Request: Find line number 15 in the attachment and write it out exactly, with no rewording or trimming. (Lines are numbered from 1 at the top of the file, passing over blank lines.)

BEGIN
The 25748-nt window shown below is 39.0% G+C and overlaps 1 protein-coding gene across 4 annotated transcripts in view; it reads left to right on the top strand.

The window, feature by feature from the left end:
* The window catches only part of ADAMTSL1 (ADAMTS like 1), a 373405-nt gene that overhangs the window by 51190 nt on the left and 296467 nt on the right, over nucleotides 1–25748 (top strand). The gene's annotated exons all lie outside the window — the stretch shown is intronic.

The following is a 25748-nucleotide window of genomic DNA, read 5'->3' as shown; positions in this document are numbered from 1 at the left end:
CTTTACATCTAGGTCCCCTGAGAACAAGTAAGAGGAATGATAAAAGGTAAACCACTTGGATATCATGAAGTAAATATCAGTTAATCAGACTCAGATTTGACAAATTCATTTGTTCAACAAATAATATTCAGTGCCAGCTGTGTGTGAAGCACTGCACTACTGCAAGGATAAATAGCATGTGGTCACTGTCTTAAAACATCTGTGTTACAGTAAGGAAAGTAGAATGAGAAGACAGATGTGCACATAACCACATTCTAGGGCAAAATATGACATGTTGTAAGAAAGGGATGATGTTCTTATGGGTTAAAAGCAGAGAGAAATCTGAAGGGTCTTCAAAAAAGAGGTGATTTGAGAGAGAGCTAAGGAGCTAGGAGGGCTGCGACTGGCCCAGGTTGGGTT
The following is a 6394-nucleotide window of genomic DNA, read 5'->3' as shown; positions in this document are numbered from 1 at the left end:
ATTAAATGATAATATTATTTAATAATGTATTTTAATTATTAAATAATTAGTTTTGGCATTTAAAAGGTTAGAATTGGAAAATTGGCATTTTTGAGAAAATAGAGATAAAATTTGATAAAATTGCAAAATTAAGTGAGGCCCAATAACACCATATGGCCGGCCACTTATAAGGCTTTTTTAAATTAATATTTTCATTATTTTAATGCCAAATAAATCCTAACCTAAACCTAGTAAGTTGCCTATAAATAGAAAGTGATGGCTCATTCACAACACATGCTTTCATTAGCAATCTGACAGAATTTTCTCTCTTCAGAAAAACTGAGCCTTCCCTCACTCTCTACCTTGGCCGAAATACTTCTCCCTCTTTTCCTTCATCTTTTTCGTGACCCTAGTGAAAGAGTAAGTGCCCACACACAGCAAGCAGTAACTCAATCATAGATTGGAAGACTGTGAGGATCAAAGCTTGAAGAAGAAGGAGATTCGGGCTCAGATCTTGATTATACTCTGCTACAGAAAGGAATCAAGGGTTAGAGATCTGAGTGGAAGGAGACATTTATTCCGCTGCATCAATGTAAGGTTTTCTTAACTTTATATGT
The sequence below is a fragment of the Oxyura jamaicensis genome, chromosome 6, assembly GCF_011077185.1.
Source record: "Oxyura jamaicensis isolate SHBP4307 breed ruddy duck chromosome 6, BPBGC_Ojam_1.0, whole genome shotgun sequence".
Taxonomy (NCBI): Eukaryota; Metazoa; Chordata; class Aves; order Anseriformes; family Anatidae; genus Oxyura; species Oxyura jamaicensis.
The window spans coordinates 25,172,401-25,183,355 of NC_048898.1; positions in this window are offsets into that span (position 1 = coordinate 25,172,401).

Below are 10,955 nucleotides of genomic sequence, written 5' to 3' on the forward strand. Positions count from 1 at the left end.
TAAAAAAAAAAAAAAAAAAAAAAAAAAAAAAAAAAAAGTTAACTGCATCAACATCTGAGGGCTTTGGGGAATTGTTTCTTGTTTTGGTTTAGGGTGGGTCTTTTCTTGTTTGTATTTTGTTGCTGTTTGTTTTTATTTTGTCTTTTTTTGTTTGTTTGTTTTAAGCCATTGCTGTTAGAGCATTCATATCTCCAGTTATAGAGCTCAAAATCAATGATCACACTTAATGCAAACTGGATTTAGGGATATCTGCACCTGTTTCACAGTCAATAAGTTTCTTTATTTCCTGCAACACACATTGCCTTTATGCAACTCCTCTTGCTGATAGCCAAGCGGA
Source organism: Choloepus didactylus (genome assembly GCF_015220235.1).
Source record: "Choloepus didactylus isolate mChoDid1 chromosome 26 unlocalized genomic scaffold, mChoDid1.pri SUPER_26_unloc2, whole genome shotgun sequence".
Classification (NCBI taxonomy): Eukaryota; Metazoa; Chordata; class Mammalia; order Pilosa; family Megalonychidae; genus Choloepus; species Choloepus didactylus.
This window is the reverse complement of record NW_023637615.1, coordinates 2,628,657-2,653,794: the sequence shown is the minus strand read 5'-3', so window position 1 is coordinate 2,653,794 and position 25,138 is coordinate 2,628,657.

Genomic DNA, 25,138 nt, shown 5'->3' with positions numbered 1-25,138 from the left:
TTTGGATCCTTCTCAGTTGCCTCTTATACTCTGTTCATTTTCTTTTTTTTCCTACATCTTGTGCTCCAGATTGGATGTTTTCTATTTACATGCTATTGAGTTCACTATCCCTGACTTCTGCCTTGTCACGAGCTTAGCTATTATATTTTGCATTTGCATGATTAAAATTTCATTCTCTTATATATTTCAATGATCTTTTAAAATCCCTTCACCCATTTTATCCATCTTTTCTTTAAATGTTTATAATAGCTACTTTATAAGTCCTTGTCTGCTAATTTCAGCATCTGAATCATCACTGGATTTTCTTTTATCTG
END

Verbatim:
Source record: "Choloepus didactylus isolate mChoDid1 chromosome 26 unlocalized genomic scaffold, mChoDid1.pri SUPER_26_unloc2, whole genome shotgun sequence".